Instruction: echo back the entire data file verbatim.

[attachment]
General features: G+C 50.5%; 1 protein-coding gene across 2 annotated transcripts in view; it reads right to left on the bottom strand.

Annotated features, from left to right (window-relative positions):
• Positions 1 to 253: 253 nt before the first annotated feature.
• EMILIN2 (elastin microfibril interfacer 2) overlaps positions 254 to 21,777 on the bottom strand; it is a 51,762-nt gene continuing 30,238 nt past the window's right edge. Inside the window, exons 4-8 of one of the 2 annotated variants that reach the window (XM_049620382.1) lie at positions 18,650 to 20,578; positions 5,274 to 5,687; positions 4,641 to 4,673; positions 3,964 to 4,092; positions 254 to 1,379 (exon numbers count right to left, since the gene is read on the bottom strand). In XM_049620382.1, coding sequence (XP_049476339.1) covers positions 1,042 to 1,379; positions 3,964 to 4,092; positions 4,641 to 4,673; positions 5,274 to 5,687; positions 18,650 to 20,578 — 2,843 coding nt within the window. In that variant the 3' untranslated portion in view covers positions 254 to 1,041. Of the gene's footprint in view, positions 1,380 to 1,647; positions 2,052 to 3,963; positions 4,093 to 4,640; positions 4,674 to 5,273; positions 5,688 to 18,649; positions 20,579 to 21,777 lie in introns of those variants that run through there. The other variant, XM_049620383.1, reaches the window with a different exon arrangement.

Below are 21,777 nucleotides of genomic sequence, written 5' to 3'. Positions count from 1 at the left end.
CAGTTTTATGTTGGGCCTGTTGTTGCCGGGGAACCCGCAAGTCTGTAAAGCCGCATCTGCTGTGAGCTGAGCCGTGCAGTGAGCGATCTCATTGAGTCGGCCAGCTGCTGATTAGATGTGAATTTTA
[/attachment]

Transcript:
General features: G+C 50.5%; 1 protein-coding gene across 2 annotated transcripts in view; it reads right to left on the bottom strand.

Annotated features, from left to right (window-relative positions):
• Positions 1 to 253: 253 nt before the first annotated feature.
• EMILIN2 (elastin microfibril interfacer 2) overlaps positions 254 to 21,777 on the bottom strand; it is a 51,762-nt gene continuing 30,238 nt past the window's right edge. Inside the window, exons 4-8 of one of the 2 annotated variants that reach the window (XM_049620382.1) lie at positions 18,650 to 20,578; positions 5,274 to 5,687; positions 4,641 to 4,673; positions 3,964 to 4,092; positions 254 to 1,379 (exon numbers count right to left, since the gene is read on the bottom strand). In XM_049620382.1, coding sequence (XP_049476339.1) covers positions 1,042 to 1,379; positions 3,964 to 4,092; positions 4,641 to 4,673; positions 5,274 to 5,687; positions 18,650 to 20,578 — 2,843 coding nt within the window. In that variant the 3' untranslated portion in view covers positions 254 to 1,041. Of the gene's footprint in view, positions 1,380 to 1,647; positions 2,052 to 3,963; positions 4,093 to 4,640; positions 4,674 to 5,273; positions 5,688 to 18,649; positions 20,579 to 21,777 lie in introns of those variants that run through there. The other variant, XM_049620383.1, reaches the window with a different exon arrangement.

Below are 21,777 nucleotides of genomic sequence, written 5' to 3'. Positions count from 1 at the left end.
CAGTTTTATGTTGGGCCTGTTGTTGCCGGGGAACCCGCAAGTCTGTAAAGCCGCATCTGCTGTGAGCTGAGCCGTGCAGTGAGCGATCTCATTGAGTCGGCCAGCTGCTGATTAGATGTGAATTTTA